Because content has been touted as “king”, we see many spewing out loads of content thinking that is the way to draw attention to their personal brand. The question then is “any content good content?”
Twitter as an engagement tool
On Twitter, you hear the advice of “tweet 8 times a day to get noticed”. Is it more a broadcast channel or a place to really create engagement and develop relationships?
The answer is “yes” if you focus on that. There are definitely several brands and individuals who broadcast at high velocity to stay top of mind. You, as a personal brand, have the ability to do so in a more meaningful way by providing meaningful mentions for meaningful attention.
Twitter used correctly is a creative way for you to personally connect with people that you wouldn’t otherwise have a direct connection with. It’s also a great tool to build relationships with acquaintances.
You can reach company presidents, organization leaders and influencers in your industry in a way that establishes rapport and a chance for them to get to know you. People do business with people they know, like and trust. Enter into true conversations with people on Twitter, and you can develop know, like and trust with them.
To chat or not to chat
If you’ve spent any time on Twitter, you’ve heard of Twitter chats. They are conversations. It is a chat session that goes on via Twitter, sending your messages out via public tweets.
Where I see people struggle is in deciding to create a chat themselves. Some delve into this quickly, after all the practice of creating your own Facebook groups and LinkedIn groups is so popular now that the natural tendency is to believe that developing a Twitter chat should be just as easy.
Gary Vaynerchuk recommends “don’t do it!” He says to ride the hashtag rather than create it.
As the creator and moderator of #brandchat, a weekly chat on Twitter all about every aspect of branding that’s been in existence of five years, I see the value in creating a chat yet there has to be good decision making and strategy around it. I have a few of my own thoughts, too, and if you’re interested in exploring if a Twitter chat is right for you or need the “how to’s” in creating one, then I cover that in my YouTube series titled, Twitter Chat Tips.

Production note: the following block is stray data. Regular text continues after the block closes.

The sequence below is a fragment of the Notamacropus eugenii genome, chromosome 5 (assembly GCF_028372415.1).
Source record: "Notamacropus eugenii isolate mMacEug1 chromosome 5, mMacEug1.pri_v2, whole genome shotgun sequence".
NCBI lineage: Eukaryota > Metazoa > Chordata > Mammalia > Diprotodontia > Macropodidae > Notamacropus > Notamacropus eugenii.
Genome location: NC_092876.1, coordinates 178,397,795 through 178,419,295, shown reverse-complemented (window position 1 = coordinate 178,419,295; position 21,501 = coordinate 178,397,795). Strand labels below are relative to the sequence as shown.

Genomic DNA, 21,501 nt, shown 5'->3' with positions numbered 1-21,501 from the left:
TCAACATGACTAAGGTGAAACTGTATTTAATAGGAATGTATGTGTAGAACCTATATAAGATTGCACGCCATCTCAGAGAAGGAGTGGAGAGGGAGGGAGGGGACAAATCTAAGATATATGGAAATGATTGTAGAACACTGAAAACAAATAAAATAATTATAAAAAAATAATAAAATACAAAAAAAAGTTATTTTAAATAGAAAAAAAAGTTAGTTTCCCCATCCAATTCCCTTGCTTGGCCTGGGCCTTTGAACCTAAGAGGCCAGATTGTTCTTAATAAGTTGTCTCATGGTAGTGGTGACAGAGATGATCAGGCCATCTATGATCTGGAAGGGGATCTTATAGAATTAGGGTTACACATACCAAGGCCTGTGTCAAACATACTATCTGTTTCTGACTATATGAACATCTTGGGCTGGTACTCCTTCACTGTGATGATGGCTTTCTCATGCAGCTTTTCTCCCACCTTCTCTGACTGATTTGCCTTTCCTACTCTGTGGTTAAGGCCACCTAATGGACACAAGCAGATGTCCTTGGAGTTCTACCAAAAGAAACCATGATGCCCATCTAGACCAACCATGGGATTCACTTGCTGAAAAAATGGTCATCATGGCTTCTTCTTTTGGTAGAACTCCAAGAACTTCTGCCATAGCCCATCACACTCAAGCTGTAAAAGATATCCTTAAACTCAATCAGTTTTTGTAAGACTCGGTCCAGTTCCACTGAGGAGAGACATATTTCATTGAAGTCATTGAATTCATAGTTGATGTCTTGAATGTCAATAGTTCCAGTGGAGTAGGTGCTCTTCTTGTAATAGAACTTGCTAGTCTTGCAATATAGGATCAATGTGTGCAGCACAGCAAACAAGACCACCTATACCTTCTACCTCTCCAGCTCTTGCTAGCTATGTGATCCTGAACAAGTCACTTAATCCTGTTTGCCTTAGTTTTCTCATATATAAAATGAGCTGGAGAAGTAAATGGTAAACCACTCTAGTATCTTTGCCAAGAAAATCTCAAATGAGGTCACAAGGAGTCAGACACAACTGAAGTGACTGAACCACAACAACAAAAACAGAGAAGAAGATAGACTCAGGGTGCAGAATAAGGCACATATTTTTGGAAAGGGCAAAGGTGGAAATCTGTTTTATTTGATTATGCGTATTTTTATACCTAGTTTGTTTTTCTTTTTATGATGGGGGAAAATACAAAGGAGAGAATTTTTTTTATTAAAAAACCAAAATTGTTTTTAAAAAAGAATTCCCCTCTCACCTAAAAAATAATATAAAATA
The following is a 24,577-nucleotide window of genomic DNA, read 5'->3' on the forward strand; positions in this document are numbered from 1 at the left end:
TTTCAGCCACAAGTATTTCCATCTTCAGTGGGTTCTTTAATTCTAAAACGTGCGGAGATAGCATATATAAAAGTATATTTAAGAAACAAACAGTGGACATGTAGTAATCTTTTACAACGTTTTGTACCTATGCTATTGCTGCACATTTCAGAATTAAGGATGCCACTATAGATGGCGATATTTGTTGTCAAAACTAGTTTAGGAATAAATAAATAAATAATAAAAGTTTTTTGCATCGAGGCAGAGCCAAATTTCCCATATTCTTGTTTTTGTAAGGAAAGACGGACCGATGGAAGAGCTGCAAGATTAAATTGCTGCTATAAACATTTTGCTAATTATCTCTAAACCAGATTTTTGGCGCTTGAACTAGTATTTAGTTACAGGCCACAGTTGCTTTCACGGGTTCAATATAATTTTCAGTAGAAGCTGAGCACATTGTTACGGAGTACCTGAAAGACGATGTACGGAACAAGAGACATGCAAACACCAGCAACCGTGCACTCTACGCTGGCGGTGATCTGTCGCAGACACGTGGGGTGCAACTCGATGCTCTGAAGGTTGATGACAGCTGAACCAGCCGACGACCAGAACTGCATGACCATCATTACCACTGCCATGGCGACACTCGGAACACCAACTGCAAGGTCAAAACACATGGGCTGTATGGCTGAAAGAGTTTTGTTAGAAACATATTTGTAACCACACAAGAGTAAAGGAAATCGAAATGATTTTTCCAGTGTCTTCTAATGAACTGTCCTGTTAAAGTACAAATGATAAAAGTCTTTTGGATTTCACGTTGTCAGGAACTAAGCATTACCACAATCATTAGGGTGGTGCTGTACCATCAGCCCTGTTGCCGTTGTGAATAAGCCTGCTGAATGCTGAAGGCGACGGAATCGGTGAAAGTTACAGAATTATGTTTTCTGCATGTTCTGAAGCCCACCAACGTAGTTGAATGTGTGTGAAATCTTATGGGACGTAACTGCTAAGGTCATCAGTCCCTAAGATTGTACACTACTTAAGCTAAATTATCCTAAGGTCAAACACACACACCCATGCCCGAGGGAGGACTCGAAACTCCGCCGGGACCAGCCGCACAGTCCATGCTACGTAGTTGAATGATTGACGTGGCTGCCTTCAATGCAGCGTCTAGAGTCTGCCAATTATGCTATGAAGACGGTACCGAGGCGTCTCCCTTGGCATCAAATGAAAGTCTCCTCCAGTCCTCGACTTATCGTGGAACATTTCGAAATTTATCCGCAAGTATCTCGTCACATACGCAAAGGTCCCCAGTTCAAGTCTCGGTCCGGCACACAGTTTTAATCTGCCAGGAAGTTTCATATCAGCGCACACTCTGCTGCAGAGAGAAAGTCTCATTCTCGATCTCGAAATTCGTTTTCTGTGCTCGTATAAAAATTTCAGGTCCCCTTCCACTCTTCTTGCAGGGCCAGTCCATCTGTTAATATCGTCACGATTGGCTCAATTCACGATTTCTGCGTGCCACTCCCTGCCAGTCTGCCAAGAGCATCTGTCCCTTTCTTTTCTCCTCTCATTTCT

One easy way to be meaningful immediately, is to retweet with purpose or mention someone with your thoughts included. When commenting on valuable content that has been tweeted, posted, or otherwise written, be sure that your comment is thorough and shares your insights as to why this pertains to you. Answer the question – what made it valuable to your specific area of expertise? Don’t just recommend it; provide a reason why it is your recommendation.
This week we also covered:
- What’s Irritating about Cell Phones? by Debra Benton
- Why Successful People Use Their Indoor Voices by Nance Rosen
- How to Set and Achieve Your Goals by Ceren Cubukcu
- 6 Ways to Find Fulfillment in Your Career by Heather Huhman
- Video Interviewing for the Unemployed by Alex Freund
- It’s Not Personal Just Business; Think Twice! by Elinor Stutz
- Win the Talent War by Opting for Transparency by Glassdoor.com
- Better Questions Equal Better Networking Results by Richard Kirby
- Under-Thinking the Pre-Game Plan by Eddy Ricci
- Personal Brands: LinkedIn the Network to Watch by Maria Elena Duron
- What Millennials can Learn from Rules 13 and 14 by Jeff Shuey
- Moms: First Mentors That Set the Stage for Success by Skip Weisman
- Creative Branding Defined by Susan Gilbert
- Maximize Your Time By Outsourcing by Leslie Truex
- How Small Business Owners Can Attract ‘Top Talent?’ by Beth Kuhel
- Make an Employer Want to Hire You by Ken Sundheim
- Employee Referrals – Your Ticket to Your Next Job by Marc Miller